overtake








verb (used with object), o·ver·took, o·ver·tak·en, o·ver·tak·ing.

  1. to catch up with in traveling or pursuit; draw even with: By taking a cab to the next town, we managed to overtake and board the train.
  2. to catch up with and pass, as in a race; move by: He overtook the leader three laps from the finish.
  3. to move ahead of in achievement, production, score, etc.; surpass: to overtake all other countries in steel production.
  4. to happen to or befall someone suddenly or unexpectedly, as night, a storm, or death: The pounding rainstorm overtook them just outside the city.

verb (used without object), o·ver·took, o·ver·tak·en, o·ver·tak·ing.

  1. to pass another vehicle: Never overtake on a curve.

verb -takes, -taking, -took or -taken

  1. mainly British to move past (another vehicle or person) travelling in the same direction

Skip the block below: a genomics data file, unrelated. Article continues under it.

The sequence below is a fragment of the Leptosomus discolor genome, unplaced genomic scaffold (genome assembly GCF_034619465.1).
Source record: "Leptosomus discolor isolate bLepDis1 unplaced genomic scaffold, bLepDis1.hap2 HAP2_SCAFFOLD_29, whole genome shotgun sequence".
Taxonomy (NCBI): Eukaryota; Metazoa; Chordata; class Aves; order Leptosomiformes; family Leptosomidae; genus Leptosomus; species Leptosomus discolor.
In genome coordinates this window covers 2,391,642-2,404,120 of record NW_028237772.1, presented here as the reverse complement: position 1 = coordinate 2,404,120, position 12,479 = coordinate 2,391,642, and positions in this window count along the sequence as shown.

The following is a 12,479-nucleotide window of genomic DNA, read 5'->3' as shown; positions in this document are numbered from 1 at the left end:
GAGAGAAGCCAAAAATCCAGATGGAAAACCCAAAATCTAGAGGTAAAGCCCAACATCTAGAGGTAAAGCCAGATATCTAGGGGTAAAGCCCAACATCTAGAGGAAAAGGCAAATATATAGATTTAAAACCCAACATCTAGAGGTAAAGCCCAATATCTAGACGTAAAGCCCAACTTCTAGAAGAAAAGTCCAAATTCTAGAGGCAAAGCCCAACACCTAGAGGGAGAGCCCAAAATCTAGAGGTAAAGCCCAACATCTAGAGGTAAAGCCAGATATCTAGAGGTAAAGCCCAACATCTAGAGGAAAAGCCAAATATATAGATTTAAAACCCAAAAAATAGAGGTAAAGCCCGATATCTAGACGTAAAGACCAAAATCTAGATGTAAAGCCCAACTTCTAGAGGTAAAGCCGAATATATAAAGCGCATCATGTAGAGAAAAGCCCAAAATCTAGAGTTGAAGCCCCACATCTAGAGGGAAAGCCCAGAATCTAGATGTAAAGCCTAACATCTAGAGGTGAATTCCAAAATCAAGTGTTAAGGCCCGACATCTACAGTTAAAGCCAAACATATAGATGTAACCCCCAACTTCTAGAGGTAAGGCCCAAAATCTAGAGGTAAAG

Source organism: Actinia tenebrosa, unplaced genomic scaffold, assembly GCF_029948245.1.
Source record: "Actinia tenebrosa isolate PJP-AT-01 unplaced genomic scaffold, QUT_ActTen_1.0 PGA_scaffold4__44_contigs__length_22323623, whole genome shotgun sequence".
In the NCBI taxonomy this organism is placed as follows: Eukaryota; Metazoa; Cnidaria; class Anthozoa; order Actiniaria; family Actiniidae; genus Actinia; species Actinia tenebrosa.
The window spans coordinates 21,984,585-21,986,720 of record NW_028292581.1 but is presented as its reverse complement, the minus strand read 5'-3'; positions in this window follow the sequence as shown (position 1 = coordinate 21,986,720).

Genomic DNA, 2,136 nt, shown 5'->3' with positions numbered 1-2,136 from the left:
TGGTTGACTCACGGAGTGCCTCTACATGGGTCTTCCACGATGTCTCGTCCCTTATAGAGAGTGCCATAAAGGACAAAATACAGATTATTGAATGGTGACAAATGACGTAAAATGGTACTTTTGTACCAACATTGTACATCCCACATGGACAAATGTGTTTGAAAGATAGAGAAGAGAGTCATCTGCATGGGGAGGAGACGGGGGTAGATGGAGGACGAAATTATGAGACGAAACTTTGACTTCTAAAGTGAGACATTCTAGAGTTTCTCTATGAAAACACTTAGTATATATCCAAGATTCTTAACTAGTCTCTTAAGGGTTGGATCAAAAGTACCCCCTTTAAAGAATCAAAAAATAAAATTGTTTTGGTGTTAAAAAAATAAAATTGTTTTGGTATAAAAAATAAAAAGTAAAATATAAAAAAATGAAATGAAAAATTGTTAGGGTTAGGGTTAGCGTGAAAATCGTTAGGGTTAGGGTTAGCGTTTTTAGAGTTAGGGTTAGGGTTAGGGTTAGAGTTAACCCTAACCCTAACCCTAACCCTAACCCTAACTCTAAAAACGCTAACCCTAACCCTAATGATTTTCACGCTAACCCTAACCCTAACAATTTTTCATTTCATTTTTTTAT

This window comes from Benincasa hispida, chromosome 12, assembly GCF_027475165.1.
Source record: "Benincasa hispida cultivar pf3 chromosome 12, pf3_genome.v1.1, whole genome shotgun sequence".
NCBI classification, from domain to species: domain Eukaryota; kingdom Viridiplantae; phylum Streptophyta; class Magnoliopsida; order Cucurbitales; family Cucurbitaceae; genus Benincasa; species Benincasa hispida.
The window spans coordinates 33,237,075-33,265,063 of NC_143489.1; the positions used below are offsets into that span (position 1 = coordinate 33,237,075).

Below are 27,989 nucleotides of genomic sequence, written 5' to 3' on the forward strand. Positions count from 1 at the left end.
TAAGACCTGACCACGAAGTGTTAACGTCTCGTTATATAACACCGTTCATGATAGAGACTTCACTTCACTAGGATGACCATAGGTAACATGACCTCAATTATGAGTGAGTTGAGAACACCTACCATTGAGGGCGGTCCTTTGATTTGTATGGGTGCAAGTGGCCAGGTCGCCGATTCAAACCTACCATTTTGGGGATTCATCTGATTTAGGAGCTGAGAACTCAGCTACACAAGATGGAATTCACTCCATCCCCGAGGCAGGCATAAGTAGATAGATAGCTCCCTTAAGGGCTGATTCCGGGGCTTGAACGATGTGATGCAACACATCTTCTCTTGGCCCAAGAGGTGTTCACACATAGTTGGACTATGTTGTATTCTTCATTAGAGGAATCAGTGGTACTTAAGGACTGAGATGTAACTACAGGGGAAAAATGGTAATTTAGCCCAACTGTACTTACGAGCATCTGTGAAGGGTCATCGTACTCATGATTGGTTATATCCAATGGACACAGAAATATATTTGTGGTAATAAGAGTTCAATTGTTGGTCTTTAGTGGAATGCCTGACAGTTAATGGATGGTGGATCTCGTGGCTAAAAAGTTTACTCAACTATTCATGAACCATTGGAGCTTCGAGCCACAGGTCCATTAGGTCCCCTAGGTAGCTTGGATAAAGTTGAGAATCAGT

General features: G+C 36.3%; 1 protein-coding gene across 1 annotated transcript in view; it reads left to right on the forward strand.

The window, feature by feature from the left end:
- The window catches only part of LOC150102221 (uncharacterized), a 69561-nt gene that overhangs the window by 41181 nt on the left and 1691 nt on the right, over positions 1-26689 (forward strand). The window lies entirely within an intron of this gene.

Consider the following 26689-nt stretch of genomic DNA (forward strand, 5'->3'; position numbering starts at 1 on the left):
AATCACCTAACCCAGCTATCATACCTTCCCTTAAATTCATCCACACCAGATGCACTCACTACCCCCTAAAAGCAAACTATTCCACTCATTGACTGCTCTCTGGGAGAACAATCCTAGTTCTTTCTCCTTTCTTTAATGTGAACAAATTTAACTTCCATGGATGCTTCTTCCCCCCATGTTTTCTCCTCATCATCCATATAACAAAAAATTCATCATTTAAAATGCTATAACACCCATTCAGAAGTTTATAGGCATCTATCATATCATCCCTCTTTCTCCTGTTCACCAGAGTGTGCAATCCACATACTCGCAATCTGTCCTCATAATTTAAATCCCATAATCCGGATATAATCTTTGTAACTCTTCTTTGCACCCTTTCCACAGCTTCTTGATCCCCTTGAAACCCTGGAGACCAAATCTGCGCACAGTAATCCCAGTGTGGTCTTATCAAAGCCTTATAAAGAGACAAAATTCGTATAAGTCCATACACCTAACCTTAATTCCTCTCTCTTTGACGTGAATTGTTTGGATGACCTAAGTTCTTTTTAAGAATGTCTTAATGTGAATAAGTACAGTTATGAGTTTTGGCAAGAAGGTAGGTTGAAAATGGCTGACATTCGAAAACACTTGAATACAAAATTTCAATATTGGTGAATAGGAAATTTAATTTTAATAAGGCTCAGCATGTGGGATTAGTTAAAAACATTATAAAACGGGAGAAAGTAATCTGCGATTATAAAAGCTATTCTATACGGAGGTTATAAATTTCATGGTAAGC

2. (tr) to pass or do better than, after catching up with
  3. (tr) to come upon suddenly or unexpectedlynight overtook him
  4. (tr) to catch up with; draw level with

v.“to come up to, to catch in pursuit,” early 13c., from over- + take (v.). According to OED, originally “the running down and catching of a fugitive or beast of chase”; it finds the sense of over- in this word “not so clear.” Related: Overtaken; overtaking. Old English had oferniman “to take away, carry off, seize, ravish.”

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